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6 firms eye MicroKing

Business
Six companies — local and regional players — have submitted their bids to acquire MicroKing, a microfinance unit for AfrAsia Kingdom Holdings.

Six companies — local and regional players — have submitted their bids to acquire MicroKing, a microfinance unit for AfrAsia Kingdom Holdings.

BY VICTORIA MTOMBA

Sources yesterday said the Reserve Bank of Zimbabwe and the Deposit Protection Corporation (DPC) were currently adjudicating the process.

They said the six companies, including a Zambian firm, had shown interest in the microfinance institution. The Zambian firm is understood to have shown interest in AfrAsia Bank Zimbabwe before its licence was cancelled last month.

“The six companies included Innscor and a Zambian firm which is quite liquid and can invest hugely in the company. The Zambian company has been in negotiations with AfrAsia and also wants to set up a bio-energy plant in the country,” sources said.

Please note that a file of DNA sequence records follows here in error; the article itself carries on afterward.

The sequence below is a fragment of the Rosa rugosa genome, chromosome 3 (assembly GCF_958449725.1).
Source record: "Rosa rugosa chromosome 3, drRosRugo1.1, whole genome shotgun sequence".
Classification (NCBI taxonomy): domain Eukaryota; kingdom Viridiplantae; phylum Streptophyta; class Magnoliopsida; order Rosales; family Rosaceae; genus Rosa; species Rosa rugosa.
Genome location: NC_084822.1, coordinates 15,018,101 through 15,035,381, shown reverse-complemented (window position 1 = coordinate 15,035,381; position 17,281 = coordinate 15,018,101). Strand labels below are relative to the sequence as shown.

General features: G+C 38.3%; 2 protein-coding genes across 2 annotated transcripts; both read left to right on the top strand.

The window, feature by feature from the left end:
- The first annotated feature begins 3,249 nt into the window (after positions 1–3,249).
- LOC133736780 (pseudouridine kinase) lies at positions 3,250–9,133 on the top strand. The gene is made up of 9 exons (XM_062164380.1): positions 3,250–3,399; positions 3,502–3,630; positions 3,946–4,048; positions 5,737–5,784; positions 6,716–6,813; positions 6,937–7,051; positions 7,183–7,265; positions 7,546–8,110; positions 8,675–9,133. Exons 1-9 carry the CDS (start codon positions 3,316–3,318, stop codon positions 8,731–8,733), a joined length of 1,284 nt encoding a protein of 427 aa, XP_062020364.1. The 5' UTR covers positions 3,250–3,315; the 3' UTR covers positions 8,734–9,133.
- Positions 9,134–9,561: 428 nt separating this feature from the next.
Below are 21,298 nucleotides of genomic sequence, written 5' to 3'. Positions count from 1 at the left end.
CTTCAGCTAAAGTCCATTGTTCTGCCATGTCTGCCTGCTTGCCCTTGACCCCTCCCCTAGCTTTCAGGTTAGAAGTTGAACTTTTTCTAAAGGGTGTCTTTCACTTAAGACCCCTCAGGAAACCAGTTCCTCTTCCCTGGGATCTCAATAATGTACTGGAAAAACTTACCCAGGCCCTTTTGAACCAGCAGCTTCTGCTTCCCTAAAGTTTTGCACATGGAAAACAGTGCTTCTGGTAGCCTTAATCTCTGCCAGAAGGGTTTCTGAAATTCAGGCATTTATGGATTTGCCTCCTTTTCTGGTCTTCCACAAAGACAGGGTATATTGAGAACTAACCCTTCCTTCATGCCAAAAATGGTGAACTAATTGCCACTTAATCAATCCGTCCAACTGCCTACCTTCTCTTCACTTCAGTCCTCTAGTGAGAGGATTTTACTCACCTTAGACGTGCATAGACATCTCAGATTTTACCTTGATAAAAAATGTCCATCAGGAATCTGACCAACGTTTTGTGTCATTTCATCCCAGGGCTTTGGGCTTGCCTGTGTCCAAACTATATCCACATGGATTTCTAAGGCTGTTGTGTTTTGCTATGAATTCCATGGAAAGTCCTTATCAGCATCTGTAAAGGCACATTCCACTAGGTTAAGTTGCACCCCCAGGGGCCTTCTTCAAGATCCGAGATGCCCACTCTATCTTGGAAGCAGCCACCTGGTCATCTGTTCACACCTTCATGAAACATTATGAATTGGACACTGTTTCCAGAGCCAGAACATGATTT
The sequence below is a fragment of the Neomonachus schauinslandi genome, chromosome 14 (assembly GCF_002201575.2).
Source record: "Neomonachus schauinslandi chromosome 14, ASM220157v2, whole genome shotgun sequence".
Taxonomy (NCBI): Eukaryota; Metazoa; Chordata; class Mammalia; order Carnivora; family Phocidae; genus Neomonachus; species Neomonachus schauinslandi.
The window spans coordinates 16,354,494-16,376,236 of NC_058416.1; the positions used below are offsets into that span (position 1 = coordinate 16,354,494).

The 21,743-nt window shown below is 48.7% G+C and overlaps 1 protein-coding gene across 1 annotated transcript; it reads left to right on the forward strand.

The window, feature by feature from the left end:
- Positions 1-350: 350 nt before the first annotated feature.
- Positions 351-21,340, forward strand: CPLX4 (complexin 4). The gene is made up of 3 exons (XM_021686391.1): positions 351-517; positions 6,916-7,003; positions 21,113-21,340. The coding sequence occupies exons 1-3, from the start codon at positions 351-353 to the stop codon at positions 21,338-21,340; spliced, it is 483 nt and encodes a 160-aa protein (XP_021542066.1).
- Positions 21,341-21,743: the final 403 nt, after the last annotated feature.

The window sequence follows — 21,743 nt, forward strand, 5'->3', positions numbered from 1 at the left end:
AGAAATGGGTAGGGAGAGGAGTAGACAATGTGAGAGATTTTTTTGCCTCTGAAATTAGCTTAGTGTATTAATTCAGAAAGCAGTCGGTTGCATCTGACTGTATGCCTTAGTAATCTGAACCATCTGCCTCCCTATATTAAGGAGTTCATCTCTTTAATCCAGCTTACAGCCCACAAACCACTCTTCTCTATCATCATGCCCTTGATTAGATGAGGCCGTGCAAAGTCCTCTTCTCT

The sources said that listed entity Old Mutual was also interested in the microfinance company but was late in submitting its bid. DPC chief executive officer John Chikura however, expressed ignorance on the MicroKing bids.

“We are just hearing about this. I haven’t seen any bids, maybe they are at the central bank,” he said.

The Department for International Development (DFID) United Kingdom said it had investments amounting to $800 000 in MicroKing.

Finance minister Patrick Chinamasa recently said government would bend the rules to save MicroKing from collapse as the microfinance company was assisting the informal sector.

MicroKing has been lending finance to medium and small enterprises.

Since 2009, the microfinance channelled over $200 million to SMEs. Micro lending has become an important feature in lending in the country as the economy is now dominated by the informal sector. The country’s formal sector takes up to 20% of the economy, while the rest is in the informal sector.

Zimbabwe’s economy has shifted from being formal to informal as most companies are closing down due to the harsh economic conditions.